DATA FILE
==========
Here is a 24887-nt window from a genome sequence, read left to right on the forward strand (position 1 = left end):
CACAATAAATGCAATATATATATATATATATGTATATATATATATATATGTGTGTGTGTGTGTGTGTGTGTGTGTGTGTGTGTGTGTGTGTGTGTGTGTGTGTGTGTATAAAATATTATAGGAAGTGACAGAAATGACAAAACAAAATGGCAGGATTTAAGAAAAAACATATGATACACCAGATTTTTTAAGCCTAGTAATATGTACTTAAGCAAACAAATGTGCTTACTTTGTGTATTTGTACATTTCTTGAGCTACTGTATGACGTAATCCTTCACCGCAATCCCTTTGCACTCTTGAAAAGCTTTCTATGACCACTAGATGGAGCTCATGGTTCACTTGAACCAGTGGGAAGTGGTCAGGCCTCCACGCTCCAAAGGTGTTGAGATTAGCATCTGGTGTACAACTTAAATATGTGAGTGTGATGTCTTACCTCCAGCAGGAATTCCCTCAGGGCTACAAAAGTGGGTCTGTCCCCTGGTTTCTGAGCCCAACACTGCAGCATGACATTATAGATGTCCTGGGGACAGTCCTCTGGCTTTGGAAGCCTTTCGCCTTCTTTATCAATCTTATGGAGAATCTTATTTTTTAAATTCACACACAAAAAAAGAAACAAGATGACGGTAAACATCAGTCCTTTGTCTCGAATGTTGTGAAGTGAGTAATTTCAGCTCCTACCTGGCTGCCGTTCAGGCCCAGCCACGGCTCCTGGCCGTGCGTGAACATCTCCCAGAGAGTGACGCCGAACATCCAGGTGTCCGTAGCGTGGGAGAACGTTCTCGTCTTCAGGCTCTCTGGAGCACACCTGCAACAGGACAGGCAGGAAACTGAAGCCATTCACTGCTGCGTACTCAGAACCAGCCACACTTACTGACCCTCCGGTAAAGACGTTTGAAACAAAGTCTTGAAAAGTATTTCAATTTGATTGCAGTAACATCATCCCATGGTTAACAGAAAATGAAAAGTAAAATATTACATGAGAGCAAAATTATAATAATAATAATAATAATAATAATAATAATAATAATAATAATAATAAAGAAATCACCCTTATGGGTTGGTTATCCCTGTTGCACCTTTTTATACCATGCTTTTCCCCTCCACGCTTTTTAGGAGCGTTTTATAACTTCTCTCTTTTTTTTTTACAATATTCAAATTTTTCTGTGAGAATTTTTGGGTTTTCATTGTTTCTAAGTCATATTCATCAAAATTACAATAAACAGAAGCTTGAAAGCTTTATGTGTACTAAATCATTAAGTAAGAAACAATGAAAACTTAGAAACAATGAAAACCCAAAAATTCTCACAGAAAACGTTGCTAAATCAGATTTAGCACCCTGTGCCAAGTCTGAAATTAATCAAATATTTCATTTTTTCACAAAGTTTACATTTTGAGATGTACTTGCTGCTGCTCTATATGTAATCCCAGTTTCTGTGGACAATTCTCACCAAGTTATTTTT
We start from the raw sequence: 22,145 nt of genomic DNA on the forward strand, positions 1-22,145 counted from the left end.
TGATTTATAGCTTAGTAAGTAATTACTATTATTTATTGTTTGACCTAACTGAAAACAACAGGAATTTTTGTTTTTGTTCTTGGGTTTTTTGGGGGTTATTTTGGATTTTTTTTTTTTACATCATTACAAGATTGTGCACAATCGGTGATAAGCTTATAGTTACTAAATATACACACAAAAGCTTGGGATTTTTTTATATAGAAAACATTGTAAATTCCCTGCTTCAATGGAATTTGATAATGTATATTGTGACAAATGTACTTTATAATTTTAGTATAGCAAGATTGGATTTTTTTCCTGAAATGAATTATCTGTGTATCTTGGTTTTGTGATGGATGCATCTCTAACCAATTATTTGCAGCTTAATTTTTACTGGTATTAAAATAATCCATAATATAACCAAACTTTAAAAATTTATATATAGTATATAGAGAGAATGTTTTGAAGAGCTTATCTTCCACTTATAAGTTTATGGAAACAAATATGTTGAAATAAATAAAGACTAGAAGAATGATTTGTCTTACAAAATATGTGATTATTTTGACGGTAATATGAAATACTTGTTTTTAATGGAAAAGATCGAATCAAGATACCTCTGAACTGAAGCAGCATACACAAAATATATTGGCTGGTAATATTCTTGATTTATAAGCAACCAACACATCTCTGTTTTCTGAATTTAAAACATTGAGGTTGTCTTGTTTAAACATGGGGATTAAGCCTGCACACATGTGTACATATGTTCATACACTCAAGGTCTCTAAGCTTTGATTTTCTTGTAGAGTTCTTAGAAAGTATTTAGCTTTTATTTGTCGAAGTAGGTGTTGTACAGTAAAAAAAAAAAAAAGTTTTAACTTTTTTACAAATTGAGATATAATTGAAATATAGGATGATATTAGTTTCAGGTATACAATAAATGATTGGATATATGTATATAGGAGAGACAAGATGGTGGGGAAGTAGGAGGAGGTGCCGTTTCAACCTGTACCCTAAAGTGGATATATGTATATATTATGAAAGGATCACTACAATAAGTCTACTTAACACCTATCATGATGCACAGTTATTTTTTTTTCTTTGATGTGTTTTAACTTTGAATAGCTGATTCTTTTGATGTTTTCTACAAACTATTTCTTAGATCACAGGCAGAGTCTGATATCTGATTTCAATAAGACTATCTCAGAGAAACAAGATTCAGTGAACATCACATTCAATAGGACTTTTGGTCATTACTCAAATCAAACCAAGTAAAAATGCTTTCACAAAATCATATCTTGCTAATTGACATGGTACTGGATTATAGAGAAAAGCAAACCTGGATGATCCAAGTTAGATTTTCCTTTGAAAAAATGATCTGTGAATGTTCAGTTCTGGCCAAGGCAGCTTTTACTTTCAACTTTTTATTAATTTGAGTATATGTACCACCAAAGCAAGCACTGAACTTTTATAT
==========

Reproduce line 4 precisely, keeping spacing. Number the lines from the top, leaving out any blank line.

TGATTTATAGCTTAGTAAGTAATTACTATTATTTATTGTTTGACCTAACTGAAAACAACAGGAATTTTTGTTTTTGTTCTTGGGTTTTTTGGGGGTTATTTTGGATTTTTTTTTTTTACATCATTACAAGATTGTGCACAATCGGTGATAAGCTTATAGTTACTAAATATACACACAAAAGCTTGGGATTTTTTTATATAGAAAACATTGTAAATTCCCTGCTTCAATGGAATTTGATAATGTATATTGTGACAAATGTACTTTATAATTTTAGTATAGCAAGATTGGATTTTTTTCCTGAAATGAATTATCTGTGTATCTTGGTTTTGTGATGGATGCATCTCTAACCAATTATTTGCAGCTTAATTTTTACTGGTATTAAAATAATCCATAATATAACCAAACTTTAAAAATTTATATATAGTATATAGAGAGAATGTTTTGAAGAGCTTATCTTCCACTTATAAGTTTATGGAAACAAATATGTTGAAATAAATAAAGACTAGAAGAATGATTTGTCTTACAAAATATGTGATTATTTTGACGGTAATATGAAATACTTGTTTTTAATGGAAAAGATCGAATCAAGATACCTCTGAACTGAAGCAGCATACACAAAATATATTGGCTGGTAATATTCTTGATTTATAAGCAACCAACACATCTCTGTTTTCTGAATTTAAAACATTGAGGTTGTCTTGTTTAAACATGGGGATTAAGCCTGCACACATGTGTACATATGTTCATACACTCAAGGTCTCTAAGCTTTGATTTTCTTGTAGAGTTCTTAGAAAGTATTTAGCTTTTATTTGTCGAAGTAGGTGTTGTACAGTAAAAAAAAAAAAAAGTTTTAACTTTTTTACAAATTGAGATATAATTGAAATATAGGATGATATTAGTTTCAGGTATACAATAAATGATTGGATATATGTATATAGGAGAGACAAGATGGTGGGGAAGTAGGAGGAGGTGCCGTTTCAACCTGTACCCTAAAGTGGATATATGTATATATTATGAAAGGATCACTACAATAAGTCTACTTAACACCTATCATGATGCACAGTTATTTTTTTTTCTTTGATGTGTTTTAACTTTGAATAGCTGATTCTTTTGATGTTTTCTACAAACTATTTCTTAGATCACAGGCAGAGTCTGATATCTGATTTCAATAAGACTATCTCAGAGAAACAAGATTCAGTGAACATCACATTCAATAGGACTTTTGGTCATTACTCAAATCAAACCAAGTAAAAATGCTTTCACAAAATCATATCTTGCTAATTGACATGGTACTGGATTATAGAGAAAAGCAAACCTGGATGATCCAAGTTAGATTTTCCTTTGAAAAAATGATCTGTGAATGTTCAGTTCTGGCCAAGGCAGCTTTTACTTTCAACTTTTTATTAATTTGAGTATATGTACCACCAAAGCAAGCACTGAACTTTTATAT